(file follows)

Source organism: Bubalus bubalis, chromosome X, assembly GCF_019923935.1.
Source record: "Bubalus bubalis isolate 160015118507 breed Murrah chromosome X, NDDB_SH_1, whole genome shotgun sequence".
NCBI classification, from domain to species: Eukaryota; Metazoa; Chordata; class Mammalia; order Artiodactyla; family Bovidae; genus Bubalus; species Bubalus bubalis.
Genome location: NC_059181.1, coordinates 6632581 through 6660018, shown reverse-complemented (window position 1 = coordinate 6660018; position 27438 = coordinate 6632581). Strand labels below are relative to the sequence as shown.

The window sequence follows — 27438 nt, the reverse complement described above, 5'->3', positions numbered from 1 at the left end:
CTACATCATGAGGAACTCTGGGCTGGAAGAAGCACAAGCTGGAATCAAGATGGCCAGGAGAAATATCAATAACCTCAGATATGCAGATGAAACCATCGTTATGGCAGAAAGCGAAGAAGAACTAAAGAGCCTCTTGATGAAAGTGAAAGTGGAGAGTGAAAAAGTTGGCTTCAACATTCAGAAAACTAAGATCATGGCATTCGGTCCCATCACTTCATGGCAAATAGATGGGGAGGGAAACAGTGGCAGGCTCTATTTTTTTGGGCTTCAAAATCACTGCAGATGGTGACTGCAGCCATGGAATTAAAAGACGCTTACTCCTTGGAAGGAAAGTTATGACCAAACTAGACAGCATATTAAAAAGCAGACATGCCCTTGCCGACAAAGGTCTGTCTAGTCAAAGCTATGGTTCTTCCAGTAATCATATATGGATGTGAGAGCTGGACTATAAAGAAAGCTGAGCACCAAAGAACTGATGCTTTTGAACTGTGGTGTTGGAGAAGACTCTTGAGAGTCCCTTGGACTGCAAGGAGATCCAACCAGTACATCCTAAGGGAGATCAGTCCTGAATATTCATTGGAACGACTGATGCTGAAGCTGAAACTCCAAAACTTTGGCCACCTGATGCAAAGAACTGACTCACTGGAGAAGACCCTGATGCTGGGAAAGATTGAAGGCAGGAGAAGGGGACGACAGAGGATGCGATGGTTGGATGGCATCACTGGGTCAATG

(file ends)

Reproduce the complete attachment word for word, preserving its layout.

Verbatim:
Source organism: Bubalus bubalis, chromosome X, assembly GCF_019923935.1.
Source record: "Bubalus bubalis isolate 160015118507 breed Murrah chromosome X, NDDB_SH_1, whole genome shotgun sequence".
NCBI classification, from domain to species: Eukaryota; Metazoa; Chordata; class Mammalia; order Artiodactyla; family Bovidae; genus Bubalus; species Bubalus bubalis.
Genome location: NC_059181.1, coordinates 6632581 through 6660018, shown reverse-complemented (window position 1 = coordinate 6660018; position 27438 = coordinate 6632581). Strand labels below are relative to the sequence as shown.

The window sequence follows — 27438 nt, the reverse complement described above, 5'->3', positions numbered from 1 at the left end:
CTACATCATGAGGAACTCTGGGCTGGAAGAAGCACAAGCTGGAATCAAGATGGCCAGGAGAAATATCAATAACCTCAGATATGCAGATGAAACCATCGTTATGGCAGAAAGCGAAGAAGAACTAAAGAGCCTCTTGATGAAAGTGAAAGTGGAGAGTGAAAAAGTTGGCTTCAACATTCAGAAAACTAAGATCATGGCATTCGGTCCCATCACTTCATGGCAAATAGATGGGGAGGGAAACAGTGGCAGGCTCTATTTTTTTGGGCTTCAAAATCACTGCAGATGGTGACTGCAGCCATGGAATTAAAAGACGCTTACTCCTTGGAAGGAAAGTTATGACCAAACTAGACAGCATATTAAAAAGCAGACATGCCCTTGCCGACAAAGGTCTGTCTAGTCAAAGCTATGGTTCTTCCAGTAATCATATATGGATGTGAGAGCTGGACTATAAAGAAAGCTGAGCACCAAAGAACTGATGCTTTTGAACTGTGGTGTTGGAGAAGACTCTTGAGAGTCCCTTGGACTGCAAGGAGATCCAACCAGTACATCCTAAGGGAGATCAGTCCTGAATATTCATTGGAACGACTGATGCTGAAGCTGAAACTCCAAAACTTTGGCCACCTGATGCAAAGAACTGACTCACTGGAGAAGACCCTGATGCTGGGAAAGATTGAAGGCAGGAGAAGGGGACGACAGAGGATGCGATGGTTGGATGGCATCACTGGGTCAATG